necessarily could not be helped. Also I have been troubled by the resumption of digitalis & bromide—drugs which help other people but have always failed in Mrs. Clemens’s case—& also the resumption of electricity, which was tried during two years without good result, though under the best conditions which Paris could furnish.
With the profoundest respect I am / Sincerely Yours [MTP]. Note: reviewing Sam’s next letter to Sherry, it would seem this letter to Prof. Grocco was an oblique way of firing the doctor after discovering one of his prescriptions contained bromide. Of course it was also true that, as Sam confessed, the doctor was unable to attend to Livy as much as was desired.
Sam also wrote to Margaret Sherry, the trained nurse who had been sent home on Dec. 7, 1903.
We relieved those two physicians from duty to-day. It was necessary. Mrs. Clemens had made no progress in 4 weeks—a thing which substantially amounts to retrogression. Lately she had not been sleeping, & that was having a bad effect. She has not been out of her bed for 8 weeks. Dr. Starr’s remedies had been supplanted by inefficacious ones. Three days ago it was found out that one of the prescriptions contained bromide; Mrs. Clemens ceased from taking it, of course; we cabled Dr. Starr for the address of another physician if he could recommend one; he answered this morning recommending one, & we have called him for tomorrow & sent courteous congès to Prof. G. & Nesti. Mrs. Clemens’s food has been unappetising & unproductive of flesh; to-morrow Katy will begin to cook it herself.
We are all feeling better to-night, & there is a pervading cheerfulness which is genuine—I think we have been parading the counterfeit article exclusively for several weeks.
As we have an affection for you & Dr. Moffatt [sic Moffat] I thought I would tell you these things, knowing you would like to hear them‘, he also [MTP]. Notes: Dr. Henry Moffat, of Yonkers. Dr. M. Allen Starr, N.Y.C. family physician, recommended Dr. G.W. Kirch, an Austrian physician in Florence [Hill 81]. Hill writes:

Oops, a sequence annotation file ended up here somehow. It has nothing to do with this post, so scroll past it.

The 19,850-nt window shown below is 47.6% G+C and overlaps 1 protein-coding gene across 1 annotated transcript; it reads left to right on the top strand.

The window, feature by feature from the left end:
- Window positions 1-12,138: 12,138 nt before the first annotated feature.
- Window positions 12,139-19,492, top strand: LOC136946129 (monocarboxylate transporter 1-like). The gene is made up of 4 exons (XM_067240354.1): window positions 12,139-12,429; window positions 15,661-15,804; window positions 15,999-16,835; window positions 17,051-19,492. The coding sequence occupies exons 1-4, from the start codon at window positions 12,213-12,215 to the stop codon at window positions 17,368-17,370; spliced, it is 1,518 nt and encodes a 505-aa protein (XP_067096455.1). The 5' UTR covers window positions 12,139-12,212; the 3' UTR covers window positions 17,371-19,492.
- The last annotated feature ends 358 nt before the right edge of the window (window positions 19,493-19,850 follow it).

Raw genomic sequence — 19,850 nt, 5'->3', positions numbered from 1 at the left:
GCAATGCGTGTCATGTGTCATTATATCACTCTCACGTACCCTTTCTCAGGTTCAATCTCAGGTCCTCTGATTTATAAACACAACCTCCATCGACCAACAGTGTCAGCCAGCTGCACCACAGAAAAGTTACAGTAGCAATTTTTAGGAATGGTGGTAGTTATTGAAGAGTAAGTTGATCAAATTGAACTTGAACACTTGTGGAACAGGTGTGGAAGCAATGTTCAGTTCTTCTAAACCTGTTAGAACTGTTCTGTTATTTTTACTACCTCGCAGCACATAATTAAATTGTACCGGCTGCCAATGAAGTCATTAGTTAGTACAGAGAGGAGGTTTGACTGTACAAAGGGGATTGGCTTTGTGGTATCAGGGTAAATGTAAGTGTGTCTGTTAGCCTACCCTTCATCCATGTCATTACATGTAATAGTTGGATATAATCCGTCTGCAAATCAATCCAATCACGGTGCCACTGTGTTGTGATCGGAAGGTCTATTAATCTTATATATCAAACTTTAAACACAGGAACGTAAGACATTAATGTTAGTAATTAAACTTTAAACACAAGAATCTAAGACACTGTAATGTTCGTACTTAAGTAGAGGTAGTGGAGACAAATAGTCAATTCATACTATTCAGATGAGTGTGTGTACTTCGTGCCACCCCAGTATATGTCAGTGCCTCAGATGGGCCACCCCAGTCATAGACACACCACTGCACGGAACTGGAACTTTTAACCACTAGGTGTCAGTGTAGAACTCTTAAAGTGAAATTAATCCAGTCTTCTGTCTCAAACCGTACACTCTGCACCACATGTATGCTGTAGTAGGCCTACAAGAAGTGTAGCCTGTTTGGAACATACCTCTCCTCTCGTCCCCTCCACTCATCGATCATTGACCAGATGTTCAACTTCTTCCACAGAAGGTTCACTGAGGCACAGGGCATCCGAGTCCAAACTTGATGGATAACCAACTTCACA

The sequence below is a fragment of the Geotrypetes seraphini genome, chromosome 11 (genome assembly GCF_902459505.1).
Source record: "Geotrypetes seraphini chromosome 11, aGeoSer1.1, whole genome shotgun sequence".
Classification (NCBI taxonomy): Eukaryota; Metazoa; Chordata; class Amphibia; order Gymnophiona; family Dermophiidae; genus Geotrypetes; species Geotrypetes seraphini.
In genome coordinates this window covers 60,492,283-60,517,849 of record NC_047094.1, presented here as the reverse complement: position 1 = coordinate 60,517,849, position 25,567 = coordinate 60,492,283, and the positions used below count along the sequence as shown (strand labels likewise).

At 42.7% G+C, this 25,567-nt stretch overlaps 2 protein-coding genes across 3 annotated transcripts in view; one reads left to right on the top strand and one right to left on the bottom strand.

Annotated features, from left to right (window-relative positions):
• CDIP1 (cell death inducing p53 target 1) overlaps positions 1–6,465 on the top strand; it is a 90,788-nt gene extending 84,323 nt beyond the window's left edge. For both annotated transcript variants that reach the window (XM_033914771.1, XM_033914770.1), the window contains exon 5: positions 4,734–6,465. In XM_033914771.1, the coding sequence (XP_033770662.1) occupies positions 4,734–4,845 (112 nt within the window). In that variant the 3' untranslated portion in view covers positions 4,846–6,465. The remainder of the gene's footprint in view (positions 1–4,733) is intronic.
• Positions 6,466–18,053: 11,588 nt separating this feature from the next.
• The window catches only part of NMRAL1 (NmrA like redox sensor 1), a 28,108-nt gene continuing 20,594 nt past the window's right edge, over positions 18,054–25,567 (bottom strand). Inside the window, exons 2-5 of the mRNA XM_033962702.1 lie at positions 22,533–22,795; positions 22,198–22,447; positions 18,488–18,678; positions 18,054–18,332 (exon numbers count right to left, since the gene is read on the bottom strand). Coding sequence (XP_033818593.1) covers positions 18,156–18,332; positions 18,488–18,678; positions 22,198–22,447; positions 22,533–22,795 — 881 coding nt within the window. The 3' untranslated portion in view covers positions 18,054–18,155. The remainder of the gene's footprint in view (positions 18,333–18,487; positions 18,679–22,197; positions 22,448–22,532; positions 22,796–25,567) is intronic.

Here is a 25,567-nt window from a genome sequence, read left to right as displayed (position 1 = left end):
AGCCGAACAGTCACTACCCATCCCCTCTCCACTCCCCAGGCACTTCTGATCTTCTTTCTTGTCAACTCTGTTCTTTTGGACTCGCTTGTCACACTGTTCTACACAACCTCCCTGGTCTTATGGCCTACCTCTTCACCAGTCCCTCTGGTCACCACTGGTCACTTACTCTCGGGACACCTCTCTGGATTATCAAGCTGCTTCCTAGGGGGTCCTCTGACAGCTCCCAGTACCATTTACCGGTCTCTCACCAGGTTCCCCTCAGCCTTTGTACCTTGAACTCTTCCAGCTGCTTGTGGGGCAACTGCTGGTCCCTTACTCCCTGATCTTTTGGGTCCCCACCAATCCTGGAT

Kirch, who believed that Mrs. Clemens needed only one or two visits a week, was ordered to attend her daily and to minister to Miss Lyon and Mrs. Lyon—even to make an inspection of the cesspools under the house in preparation for the condemnation proceedings against the villa. Clemens and he were to file lawsuits and countersuits over Kirch’s bill and to threaten litigation as late as 1906 .
F. Kaplan (who spells the doctor’s name as “Kirsch,”) writes: “At Twain’s insistence, he came to the house daily, helped in dealing with practical issues, and played long hours of billiards with his patient’s nervously bored husband” .
February 8 Monday – At the Villa Reale di Quarto near Florence Sam wrote to to Frederick A.
Yes, I prefer that you shall handle the Dog Tale in England. If Chatto inquires, I will explain. I suppose it will be sufficient to say that the Harpers proposed it & that our relations & interests are now so closely united that I naturally want to do anything which in their judgment is best for both.
My magazine work, all typewritten & nearly ready to start for New York a week ago, came to a sudden standstill through a curious episode early on Feb. 2d, whereby my secretary’s life was about frightened out of her—since which time she has lain half-conscious in her bed at home, & the doctors cannot foretell what the outcome will be. This, & Mrs. Clemens’s unfavorable condition have kept me moving day & night To-day we have changed physicians & we expect good results. I cabled New York last night & got the new physician’s address this morning, then discharged the other two doctors at noon to-day. Mrs. Clemens has not been out of her bed for 8 weeks, & we were getting very uneasy. When we first arrived here she was twenty times better than she is now.
I stopped the “Italian With Grammar,” at the last moment, because I wanted to knock out the last few hundred words & use the space thus acquired for a different & more satisfactory ending. I accomplished this the other night—between rushes—& it will do, now.
I am very glad indeed that the books are going well—they are certainly most handsomely advertised. With love to you & the Colonel,
SLC used mourning border for most letters from Susy’s death on, then from Livy’s death on.